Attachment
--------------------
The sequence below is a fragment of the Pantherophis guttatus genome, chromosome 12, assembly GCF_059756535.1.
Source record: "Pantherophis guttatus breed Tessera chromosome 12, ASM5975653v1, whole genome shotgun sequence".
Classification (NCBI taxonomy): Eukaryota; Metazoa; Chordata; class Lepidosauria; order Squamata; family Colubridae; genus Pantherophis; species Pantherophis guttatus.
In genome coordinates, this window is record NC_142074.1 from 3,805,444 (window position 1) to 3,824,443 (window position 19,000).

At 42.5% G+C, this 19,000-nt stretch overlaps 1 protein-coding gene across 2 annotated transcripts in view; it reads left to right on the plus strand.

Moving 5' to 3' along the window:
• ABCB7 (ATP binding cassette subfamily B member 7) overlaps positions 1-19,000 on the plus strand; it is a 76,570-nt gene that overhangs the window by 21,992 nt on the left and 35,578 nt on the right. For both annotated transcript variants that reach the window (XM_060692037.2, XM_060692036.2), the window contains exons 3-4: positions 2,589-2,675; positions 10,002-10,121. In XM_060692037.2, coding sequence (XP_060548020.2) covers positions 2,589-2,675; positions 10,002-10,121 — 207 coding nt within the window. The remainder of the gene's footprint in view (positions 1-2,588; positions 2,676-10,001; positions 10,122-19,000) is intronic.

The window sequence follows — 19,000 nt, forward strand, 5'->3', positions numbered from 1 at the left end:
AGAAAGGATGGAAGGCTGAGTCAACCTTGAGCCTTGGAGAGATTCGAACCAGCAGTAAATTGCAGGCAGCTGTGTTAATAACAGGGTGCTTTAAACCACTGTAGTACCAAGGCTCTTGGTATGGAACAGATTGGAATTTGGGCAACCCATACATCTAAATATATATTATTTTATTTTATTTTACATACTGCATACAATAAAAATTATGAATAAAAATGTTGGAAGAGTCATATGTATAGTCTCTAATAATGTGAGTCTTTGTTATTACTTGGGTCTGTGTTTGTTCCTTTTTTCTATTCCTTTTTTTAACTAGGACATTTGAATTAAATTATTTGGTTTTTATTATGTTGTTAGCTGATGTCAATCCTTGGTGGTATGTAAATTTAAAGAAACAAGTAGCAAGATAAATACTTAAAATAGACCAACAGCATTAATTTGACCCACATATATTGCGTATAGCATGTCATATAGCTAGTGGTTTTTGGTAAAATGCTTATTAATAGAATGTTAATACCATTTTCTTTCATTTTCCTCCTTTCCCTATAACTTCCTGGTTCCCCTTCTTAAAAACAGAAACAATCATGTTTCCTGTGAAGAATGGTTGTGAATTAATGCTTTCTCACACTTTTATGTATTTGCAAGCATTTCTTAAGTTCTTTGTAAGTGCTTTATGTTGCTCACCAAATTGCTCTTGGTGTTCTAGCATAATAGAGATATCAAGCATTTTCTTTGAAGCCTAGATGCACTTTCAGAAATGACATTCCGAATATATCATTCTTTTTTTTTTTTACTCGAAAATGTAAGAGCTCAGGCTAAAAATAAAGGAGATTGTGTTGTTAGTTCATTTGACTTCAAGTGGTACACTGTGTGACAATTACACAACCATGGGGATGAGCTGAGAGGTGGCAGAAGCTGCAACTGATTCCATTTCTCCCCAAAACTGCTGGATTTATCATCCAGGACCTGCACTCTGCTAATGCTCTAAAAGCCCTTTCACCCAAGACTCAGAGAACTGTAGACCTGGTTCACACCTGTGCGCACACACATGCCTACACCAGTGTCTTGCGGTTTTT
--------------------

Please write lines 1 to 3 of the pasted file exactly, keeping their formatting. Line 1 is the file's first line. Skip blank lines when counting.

The sequence below is a fragment of the Pantherophis guttatus genome, chromosome 12, assembly GCF_059756535.1.
Source record: "Pantherophis guttatus breed Tessera chromosome 12, ASM5975653v1, whole genome shotgun sequence".
Classification (NCBI taxonomy): Eukaryota; Metazoa; Chordata; class Lepidosauria; order Squamata; family Colubridae; genus Pantherophis; species Pantherophis guttatus.